According to the experts, 93 percent of child sexual assault victims know the perpetrator.
By Roxanne Elias
Following the arrest of a Findlay priest, advocates of sexually abused victims are shedding light on how sexual abuse can happen to some of your most vulnerable loved ones.
“It’s shocking that in 2020 we’re still here with a clergy sexual abuse crisis in this country,” said Claudia Vercellotti.
For more than 20 years, Vercelloti been a spokesperson and volunteer with the Ohio Survivors Network of those abused by priests, also known as SNAP.
Vercellotti says she’s relieved to learn the FBI is spearheading an investigation following the arrest of Findlay pastor Michael Zacharias, who is facing federal sex trafficking of a minor charges.
Her organization is now helping victims on the road to recovery.
“Later it may be easier to say, ‘why didn’t you just ask for help?’ But to realize when you’re in the middle, it’s very difficult. And you’re feeling all sorts of different emotions that makes it really hard to make a rational choice to speak up,” said Dr. Victoria Kelly, the vice chair of Education in the Department of psychiatry at the University of Toledo.”
According to Dr. Kelly, 93-percent of child sexual assault victims know the perpetrator.
“When you’re in a position of authority over a child, like a priest, you have a passport for credibility into their lives, and those relationships are often encouraged unknowingly by your family. You know, it’s an honor when a priest takes interest in you,” said Vercellotit.
Dr. Kelly says there are several red flags to look for if a loved one is being sexually abused. They include changes in behavior such as not wanting to be left alone or physical signs of trauma in genital area.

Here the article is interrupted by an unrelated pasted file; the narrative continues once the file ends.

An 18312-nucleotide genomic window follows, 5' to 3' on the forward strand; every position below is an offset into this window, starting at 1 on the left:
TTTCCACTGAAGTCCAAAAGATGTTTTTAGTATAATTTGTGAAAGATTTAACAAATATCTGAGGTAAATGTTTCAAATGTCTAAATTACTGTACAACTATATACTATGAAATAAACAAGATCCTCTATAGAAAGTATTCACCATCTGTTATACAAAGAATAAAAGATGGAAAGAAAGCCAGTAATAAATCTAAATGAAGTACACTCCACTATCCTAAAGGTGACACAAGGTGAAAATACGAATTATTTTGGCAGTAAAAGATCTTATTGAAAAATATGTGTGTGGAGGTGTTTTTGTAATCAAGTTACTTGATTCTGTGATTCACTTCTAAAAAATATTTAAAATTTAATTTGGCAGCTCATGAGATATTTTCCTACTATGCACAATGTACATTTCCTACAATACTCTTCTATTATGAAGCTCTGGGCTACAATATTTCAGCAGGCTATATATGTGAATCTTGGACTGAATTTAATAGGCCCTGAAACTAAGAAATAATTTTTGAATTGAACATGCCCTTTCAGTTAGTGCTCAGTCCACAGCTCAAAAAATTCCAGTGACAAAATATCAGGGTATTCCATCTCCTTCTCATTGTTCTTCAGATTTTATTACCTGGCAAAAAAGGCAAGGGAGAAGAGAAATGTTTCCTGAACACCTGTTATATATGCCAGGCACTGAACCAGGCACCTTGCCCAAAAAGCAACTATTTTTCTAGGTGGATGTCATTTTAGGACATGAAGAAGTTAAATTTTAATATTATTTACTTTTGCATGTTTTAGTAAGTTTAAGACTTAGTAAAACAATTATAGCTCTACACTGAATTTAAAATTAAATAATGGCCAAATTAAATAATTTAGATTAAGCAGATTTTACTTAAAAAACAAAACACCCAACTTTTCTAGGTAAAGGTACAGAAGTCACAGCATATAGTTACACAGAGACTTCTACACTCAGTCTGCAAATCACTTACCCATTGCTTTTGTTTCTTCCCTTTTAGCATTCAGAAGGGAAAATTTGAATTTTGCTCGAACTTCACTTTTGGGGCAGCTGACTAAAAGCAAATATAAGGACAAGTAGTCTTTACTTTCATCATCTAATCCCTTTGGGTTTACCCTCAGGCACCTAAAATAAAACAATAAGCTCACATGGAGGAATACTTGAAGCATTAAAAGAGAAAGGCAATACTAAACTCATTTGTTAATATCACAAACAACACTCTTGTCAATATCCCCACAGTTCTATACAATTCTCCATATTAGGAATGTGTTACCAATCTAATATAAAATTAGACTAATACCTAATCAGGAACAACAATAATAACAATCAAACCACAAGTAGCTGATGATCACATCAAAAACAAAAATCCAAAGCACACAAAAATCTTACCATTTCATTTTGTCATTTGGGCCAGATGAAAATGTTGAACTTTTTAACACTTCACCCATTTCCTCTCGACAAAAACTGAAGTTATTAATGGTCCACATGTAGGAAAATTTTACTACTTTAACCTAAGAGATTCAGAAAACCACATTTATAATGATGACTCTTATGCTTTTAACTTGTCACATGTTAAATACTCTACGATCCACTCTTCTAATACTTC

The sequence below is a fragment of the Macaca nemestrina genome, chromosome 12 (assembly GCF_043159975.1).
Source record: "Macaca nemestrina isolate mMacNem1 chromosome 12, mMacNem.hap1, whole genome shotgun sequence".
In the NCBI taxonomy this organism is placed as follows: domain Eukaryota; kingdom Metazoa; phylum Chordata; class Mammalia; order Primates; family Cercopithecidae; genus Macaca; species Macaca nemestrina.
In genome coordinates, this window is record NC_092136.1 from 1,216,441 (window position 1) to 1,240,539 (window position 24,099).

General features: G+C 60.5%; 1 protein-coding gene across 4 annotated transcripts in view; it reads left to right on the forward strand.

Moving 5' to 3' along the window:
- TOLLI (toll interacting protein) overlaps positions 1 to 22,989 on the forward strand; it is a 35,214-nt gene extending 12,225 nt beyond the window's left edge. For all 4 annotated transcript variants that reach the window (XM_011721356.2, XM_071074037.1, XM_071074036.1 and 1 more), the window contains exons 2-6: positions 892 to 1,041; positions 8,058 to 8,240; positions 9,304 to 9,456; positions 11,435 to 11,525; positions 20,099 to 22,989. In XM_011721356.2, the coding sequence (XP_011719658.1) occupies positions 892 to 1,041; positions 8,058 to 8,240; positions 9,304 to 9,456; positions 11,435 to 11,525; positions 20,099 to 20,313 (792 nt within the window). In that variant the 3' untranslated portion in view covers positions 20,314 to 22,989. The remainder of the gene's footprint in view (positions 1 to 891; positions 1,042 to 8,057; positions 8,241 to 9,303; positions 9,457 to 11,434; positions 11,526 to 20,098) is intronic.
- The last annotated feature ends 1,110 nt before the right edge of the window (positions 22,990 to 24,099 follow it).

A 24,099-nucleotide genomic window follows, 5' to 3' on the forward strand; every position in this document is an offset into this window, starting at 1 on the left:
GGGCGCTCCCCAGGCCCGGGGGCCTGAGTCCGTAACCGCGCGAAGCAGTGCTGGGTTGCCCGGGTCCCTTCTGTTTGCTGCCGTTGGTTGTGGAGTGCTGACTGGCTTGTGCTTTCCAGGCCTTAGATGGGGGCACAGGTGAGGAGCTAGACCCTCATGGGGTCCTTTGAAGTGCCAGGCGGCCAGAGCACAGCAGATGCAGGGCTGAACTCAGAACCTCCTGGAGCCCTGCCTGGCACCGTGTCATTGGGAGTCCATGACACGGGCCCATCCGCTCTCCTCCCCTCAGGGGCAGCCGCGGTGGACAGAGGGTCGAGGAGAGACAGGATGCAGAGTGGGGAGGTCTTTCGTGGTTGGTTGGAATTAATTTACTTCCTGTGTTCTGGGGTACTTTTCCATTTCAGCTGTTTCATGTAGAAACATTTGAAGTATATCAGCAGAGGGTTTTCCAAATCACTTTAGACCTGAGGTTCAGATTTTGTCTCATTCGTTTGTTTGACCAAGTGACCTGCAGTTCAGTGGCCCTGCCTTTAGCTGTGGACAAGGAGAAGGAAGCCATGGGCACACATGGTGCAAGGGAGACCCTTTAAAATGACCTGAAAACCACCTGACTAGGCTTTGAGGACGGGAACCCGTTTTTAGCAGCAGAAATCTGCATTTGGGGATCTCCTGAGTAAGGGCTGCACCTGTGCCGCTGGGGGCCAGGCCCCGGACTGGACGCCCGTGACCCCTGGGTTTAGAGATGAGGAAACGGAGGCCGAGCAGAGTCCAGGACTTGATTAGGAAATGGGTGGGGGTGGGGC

And as for the abuser, there are signs to look for too.
“Warning signs of the grooming behaviors could be if an adult doesn’t respect the boundaries that a parent has set for their child, or they don’t take no for an answer. They make excuses or reasons to give special attention to their child or separate the child,” said Dr. Kelly.
Both the doctor and spokesperson for SNAP are now backing the FBI and encouraging other survivors to come forward, whether it be to law enforcement or to others.
“As a parent, caregiver for a child who has experienced sexual assault, it’s also important that you stand up and advocate for your child,” said Dr. Kelly.
“When you’re able to break your silence, when you’re able to tell your truth, you will unconsciously liberate others who are sitting out there watching your broadcast saying me too, me too. This happened to me and that is how we heal,” added Vercellotti.
For help from SNAP you can call 1-877-SNAP-HEAL (1-877-762-7432).
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